It’s been said many times… football has this unforgiving knack of bringing you crashing back to earth. To put you in your place the second you start acting and thinking a little too far ahead.
While we hope and pray that the footballing gods will look down kindly upon us when we enter the likes of Old Trafford and the Etihad, the pragmatists point to the plain facts. In United’s case, they’d won twelve consecutive Premier League home games prior to yesterday.
I guess it shouldn’t have been, but it was still more than a little surprising to see the number of tweeters, ‘message-boarders’ and bloggers who were predicting a City win – some going for a two goal win. One assumes this optimism was borne of the ‘bounce’ afforded us all by the Everton win and that Real Madrid await United on Tuesday night.
As it happened of course the outcome bore an uncanny resemblance to that early October afternoon in West London when Chelsea put City to the sword in a similar way – the only difference being Grant Holt had the audacity to fire City ahead that day before Lampard, Torres and co restored order by scoring four times with no further reply.
As hard as it is to accept, or even to watch on occasions, we are where we are. On any given Carrow Road day we’ve proved we can live with the best – especially when the team and crowd are perfectly in sync – but on the road is a different matter. Especially so in the heady confines of Manchester, Merseyside and London where the norm is an afternoon or evening of stoic, ‘all hands on deck’ defending.
Occasionally the trend is bucked – White Hart Lane last April being the obvious example – but, like it or not, this current iteration of Norwich City is not ready to go toe-to-toe with the big boys on a regular basis.
If the medium term plans of Messrs Bowkett and McNally come to fruition then maybe we can do so in the not too distant future… who knows… but we’re not there yet, not even close.
As painful as it was – and there’s no doubt it was infuriating at times – yesterday was a perfect snapshot of reality. A gulf in class and quality that was evident from the second minute when some typically neat City inter-play worked Bradley Johnson into that exquisite crossing position. What followed was neither pretty nor clever, and I’m not expecting the Johnson Sky+ box to have been in action last night.
As unfair as it is to single out poor old Bradders – he did get himself in that advanced position after all – you can’t help but think there’d have been a different end result if that same crossing opportunity had been afforded to Fergie’s finest.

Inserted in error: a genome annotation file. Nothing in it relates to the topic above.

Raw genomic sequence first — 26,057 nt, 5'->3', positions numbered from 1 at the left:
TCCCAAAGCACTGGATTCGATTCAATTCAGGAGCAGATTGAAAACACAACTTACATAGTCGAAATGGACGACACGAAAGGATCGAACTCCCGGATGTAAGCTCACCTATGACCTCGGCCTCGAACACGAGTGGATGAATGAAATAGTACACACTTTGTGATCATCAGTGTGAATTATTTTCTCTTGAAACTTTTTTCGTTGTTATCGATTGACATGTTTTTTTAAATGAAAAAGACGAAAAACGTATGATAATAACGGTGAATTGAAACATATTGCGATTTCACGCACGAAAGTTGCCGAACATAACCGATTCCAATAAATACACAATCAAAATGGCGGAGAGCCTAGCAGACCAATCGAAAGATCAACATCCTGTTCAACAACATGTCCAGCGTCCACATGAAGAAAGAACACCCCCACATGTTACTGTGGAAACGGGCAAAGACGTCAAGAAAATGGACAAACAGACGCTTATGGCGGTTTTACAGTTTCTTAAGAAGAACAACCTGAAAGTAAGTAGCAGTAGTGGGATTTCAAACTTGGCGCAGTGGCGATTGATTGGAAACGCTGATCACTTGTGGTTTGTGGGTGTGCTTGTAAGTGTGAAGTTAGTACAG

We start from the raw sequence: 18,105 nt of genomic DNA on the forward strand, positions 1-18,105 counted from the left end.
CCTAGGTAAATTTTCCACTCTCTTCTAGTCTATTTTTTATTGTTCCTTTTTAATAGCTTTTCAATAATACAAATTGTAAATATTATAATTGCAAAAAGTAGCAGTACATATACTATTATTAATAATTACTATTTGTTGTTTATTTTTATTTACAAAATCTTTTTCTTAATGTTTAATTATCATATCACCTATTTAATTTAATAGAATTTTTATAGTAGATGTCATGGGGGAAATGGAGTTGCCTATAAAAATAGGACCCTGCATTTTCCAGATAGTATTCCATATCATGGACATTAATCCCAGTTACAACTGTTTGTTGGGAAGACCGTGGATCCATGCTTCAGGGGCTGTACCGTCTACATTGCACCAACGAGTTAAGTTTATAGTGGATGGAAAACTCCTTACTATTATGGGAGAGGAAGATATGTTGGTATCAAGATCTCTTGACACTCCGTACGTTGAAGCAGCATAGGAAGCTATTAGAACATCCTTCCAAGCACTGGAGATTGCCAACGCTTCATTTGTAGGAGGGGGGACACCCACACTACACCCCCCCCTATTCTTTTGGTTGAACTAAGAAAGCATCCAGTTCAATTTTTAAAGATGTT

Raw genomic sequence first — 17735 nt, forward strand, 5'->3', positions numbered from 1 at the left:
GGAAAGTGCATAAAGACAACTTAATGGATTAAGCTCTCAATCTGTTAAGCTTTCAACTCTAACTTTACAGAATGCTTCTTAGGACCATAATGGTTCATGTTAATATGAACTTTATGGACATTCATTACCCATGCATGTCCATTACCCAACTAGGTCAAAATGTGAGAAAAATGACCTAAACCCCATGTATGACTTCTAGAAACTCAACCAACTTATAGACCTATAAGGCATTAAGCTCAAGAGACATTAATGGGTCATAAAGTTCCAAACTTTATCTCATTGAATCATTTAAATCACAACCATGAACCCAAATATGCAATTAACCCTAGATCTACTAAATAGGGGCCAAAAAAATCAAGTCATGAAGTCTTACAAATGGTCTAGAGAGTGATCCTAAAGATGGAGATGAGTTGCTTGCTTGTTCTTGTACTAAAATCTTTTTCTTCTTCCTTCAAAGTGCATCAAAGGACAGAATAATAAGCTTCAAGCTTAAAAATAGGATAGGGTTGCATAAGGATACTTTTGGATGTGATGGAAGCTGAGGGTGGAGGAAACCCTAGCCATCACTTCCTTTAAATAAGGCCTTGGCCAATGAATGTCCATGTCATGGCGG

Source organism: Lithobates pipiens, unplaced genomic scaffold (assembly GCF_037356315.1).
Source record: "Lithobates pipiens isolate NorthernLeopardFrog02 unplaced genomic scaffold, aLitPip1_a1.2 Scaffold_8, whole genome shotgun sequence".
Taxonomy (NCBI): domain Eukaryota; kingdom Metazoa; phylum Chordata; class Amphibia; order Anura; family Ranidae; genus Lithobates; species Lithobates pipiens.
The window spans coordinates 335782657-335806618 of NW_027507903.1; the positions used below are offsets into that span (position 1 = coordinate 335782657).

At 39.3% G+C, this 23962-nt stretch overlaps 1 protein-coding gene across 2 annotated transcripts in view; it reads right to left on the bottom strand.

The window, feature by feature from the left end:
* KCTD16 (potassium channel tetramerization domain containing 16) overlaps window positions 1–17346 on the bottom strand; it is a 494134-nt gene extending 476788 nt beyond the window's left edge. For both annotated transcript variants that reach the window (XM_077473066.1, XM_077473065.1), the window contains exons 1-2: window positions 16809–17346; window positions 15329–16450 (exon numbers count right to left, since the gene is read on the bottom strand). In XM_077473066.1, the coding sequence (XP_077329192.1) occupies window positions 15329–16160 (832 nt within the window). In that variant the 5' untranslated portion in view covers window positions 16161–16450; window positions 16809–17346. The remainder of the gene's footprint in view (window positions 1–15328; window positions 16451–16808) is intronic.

And therein lies the issue. Quality.
That Hughton has assembled a good, honest, hardworking group is not in doubt and in the less refined surroundings of the Championship the team would contain sufficient pockets of class and quality to shine. The Premier League alas is a very different kettle of fish and against the elite of the professional game the passing does occasionally look a little laboured, the first touch is sometimes a little heavy and the ball retention under pressure does sometimes break down.
That doesn’t mean we have poor players; quite the opposite in fact – we have some very good players – but when faced with the game’s elite good isn’t always enough.
Yesterday was a perfect example.
The endeavour, tenacity, willingness and sheer bloody mindedness on show were precisely what the gaffer had ordered and, minus a poor old Steve Morison to single out, I didn’t hear too many moans about lack of effort.
Most of the negativity seems to have been confined to City’s perceived lack of ambition, with those two banks of four seemingly a little too intent on staying perfectly in line for many. In fairness to Hughton, while I’m sure his wish for a cohesive defensive display was clearly part of the masterplan, I’m sure he also had hoped that we’d at least force De Gea to get his gloves a little dirty.
To have been on the receiving end of a 10-0 shot count is disappointing whatever the circumstances; I’m not about to pretend otherwise.
Hughton will argue – and did in fact – that, but for a fairly disastrous final fifteen minutes, his approach was justified. If instead of Kagawa making the game safe with his second City had, from somewhere, nicked a 76th minute goal then it would have been ‘game on’. As it was the legs and minds tired – unsurprising given the one-way traffic they’d been enduring – and the Old Trafford scoreboard racked up a score that suggested a hammering.
Like I said… football has a knack of doing that. Buoyed by the Everton win and its accompanying adrenalin rush we were all a little guilty of getting carried away. Some (ahem) even suggested that the proximity of United’s return leg with Real Madrid may impact on their desire to get the job done against City. As if…
But onwards and upwards folks. While away games in Manchester are not pivotal to our Premier League future, home games against Southampton most definitely are.
My gut tells me we’re going to be treated to some more #heartshapedhands. Let’s hope it’s more reliable this week.